Chances are you've never heard of "Stalker," the landmark science-fiction film from 1979. Directed by Andrei Tarkovsky, perhaps Russia's greatest movie director, the movie tells the tale of an unnamed and enigmatic man known only as the Stalker, who leads people through "the Zone," a government-enclosed area that had contact with an alien force and no longer holds itself to the rules of physics. On his latest journey, the Stalker takes two people through the Zone, avoiding military forces and invisible dangers to reach something known only as "the Room," a location where you can fulfill your most desired wishes.

Essayist Geoff Dyer has recently published Zona: A Book about a Film about a Journey to a Room, which doesn't just break down "Stalker" scene-by-scene, but also details how the movie has impacted his life and how films can impact all of us.

To celebrate the release of Zona, our friends at HuffPost Books are participating in an event this Sunday, March 11, entitled Stalker Sunday. It's real simple: start the movie at 8 p.m. EDT and follow along with HP Books, the Daily News, the Los Angeles Review of Books, hardcore sci-fi fans and fellow newbies to the acclaimed movie. Whether it's to ask a question or offer a 140-character review, this is your chance to discover a unique film experience with scores of people all over the web.

You can either keep your eyes peeled to the hashtag #StalkerSunday on Twitter or head over to MediaBistro, where they'll be collecting everyone's comments as they watch the movie. If you're still not sold on checking this out, here are 6 More Reasons To Watch "Stalker" on Stalker Sunday.

1. It's FREE on the Internet. You don't have to worry about tracking down a copy, you don't have to worry about spending one cent, you don't have to worry about ending up on some FBI watch-list for movie piracy.

The movie is available for FREE on YouTube thanks to the Russian media company MosFilm.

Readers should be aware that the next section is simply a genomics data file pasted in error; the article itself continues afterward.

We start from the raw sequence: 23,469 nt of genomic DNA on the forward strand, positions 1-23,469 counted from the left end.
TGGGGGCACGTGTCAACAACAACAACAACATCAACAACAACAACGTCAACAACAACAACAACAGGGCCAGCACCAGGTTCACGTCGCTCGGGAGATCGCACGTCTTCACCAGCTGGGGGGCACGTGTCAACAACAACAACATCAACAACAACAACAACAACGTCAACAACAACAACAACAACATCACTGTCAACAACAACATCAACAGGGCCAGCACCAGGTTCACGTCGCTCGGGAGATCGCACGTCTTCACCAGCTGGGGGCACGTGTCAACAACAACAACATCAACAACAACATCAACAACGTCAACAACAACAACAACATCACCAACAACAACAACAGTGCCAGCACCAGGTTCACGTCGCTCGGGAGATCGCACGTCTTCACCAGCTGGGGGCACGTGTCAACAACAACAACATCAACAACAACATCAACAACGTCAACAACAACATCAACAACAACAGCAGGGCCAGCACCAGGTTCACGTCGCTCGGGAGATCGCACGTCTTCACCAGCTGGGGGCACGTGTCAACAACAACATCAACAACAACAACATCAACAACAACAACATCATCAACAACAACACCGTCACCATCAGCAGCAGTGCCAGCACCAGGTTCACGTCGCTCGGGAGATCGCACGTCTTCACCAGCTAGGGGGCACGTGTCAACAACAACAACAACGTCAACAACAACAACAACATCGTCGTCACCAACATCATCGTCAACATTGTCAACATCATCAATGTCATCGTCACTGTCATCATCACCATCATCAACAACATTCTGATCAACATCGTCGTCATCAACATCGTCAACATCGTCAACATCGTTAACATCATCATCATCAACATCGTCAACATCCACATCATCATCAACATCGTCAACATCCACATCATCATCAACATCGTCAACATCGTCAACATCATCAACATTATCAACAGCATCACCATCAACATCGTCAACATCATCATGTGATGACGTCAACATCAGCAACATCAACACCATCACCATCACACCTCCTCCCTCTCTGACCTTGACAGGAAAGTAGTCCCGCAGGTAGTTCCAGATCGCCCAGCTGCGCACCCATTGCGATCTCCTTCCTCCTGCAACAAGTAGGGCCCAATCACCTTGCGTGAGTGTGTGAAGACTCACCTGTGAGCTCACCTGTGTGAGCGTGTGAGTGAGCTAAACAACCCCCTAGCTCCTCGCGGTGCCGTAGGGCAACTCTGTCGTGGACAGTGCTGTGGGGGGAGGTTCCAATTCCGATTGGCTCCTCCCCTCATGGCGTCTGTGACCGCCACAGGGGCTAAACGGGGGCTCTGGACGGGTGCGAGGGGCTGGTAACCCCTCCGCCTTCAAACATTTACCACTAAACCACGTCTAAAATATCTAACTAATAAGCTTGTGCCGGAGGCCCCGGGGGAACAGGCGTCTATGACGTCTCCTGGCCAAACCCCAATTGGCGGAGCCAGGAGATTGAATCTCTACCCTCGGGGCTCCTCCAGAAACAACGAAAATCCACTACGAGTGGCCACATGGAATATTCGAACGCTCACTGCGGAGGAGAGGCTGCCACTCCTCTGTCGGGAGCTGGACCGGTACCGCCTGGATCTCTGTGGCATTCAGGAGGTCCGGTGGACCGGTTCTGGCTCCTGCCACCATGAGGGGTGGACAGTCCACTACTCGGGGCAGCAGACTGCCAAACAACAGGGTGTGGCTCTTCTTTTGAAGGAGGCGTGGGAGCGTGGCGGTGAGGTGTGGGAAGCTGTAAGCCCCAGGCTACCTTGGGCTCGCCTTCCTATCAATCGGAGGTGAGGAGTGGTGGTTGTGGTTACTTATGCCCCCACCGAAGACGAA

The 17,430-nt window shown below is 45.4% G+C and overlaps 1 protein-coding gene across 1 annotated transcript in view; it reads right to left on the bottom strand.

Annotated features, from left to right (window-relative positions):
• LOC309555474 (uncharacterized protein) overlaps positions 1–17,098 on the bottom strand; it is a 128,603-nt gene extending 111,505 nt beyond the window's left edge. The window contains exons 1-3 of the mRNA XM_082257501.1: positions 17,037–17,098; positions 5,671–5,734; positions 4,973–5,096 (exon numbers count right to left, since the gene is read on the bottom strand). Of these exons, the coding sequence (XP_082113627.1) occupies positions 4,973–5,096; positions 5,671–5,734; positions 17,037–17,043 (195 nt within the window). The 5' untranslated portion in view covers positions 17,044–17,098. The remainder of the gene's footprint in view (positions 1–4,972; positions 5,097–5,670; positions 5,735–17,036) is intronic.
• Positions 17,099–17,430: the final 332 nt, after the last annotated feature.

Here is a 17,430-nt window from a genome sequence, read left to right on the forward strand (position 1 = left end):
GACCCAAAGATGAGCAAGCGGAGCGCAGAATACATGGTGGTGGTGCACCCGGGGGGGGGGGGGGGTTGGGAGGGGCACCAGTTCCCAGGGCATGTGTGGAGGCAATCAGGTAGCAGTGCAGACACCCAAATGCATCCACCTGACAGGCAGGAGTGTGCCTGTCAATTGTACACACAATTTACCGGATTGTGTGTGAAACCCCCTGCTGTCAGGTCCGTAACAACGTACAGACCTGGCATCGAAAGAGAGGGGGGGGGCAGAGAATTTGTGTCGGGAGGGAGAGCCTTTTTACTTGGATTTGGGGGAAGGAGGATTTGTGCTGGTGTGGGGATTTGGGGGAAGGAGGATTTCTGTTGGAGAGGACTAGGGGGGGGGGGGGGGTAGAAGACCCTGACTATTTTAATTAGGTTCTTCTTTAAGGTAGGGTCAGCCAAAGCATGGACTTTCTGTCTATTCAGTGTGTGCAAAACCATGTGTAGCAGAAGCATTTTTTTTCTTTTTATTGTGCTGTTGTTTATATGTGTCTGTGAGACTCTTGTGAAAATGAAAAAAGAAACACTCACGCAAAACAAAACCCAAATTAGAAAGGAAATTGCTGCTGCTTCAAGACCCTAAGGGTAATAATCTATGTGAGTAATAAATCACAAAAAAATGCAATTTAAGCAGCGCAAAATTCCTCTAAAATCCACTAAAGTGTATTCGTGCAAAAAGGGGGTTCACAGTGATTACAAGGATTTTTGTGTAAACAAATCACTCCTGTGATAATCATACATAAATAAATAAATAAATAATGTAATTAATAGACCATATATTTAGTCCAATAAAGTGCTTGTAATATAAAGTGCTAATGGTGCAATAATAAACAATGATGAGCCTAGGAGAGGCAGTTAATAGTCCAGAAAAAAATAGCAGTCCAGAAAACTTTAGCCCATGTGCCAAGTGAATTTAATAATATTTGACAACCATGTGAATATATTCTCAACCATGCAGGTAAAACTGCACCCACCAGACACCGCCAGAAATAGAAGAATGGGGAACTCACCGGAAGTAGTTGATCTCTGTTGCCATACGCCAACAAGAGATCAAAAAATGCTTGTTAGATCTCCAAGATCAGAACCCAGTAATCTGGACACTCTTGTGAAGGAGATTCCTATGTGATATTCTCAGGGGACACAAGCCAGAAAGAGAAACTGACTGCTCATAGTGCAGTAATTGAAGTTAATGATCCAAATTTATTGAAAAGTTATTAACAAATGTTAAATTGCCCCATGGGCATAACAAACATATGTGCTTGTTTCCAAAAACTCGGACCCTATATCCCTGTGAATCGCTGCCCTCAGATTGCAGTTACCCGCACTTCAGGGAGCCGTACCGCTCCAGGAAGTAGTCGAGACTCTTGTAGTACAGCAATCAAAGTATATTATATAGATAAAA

Watch Part One

Watch Part Two

2. It's like if Stanley Kubrick directed "The Wizard of Oz." Head's up: the movie is long. It clocks in at 163 minutes. But just like the best work from the mind behind "2001: A Space Odyssey" and "The Shining," the film is a methodical and foreboding piece of storytelling filled with enough tracking shots, for a budding film student to rip off.

And like "Wizard" the movie has a lot of fun, tripping out audiences with a mono-chromatic real world and a colorful, mind-bending depiction of the Zone.

3. You can afford to read a movie with subtitles. Your only cinematic options for the weekend are the box-office-disaster in the making "John Carter" or Adam Sandler's crime against intelligence "Jack and Jill" (which just arrived on DVD). For your own dignity's sake, take a chance on a movie that actually assumes you're smart enough to keep up with it.

And even if you get lost at any point, you'll be watching it with countless other Internet viewers who will be more than willing to help recap any moment.

4. This movie has inspired A LOT of cool movies you have seen. This award-winning film from the Cannes Film Festival has gone on to inspire works like "Akira," "Ghost in the Shell" and director Tarsem Singh (maker of "The Fall," "The Cell" and "Immortals.")

Ingmar Bergman called Tarkovsky the greatest filmmaker ever. And Bergman himself has been called the greatest filmmaker ever by such luminaries as Woody Allen. He's the guy that the greats consider to be great.

5. Life imitated art. After the Chernobyl disaster, the emergency workers tasked with maintaining the fallout zone started to call themselves "stalkers." In Russian culture, the film has taken on an eerie reputation as predicting the nuclear tragedy, and then went on to inspire the Chernobyl-based video-game S.T.A.L.K.E.R.

6. Seriously, it's FREE.
Stalker Movie Poster
In Theaters on 1979

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categories Movies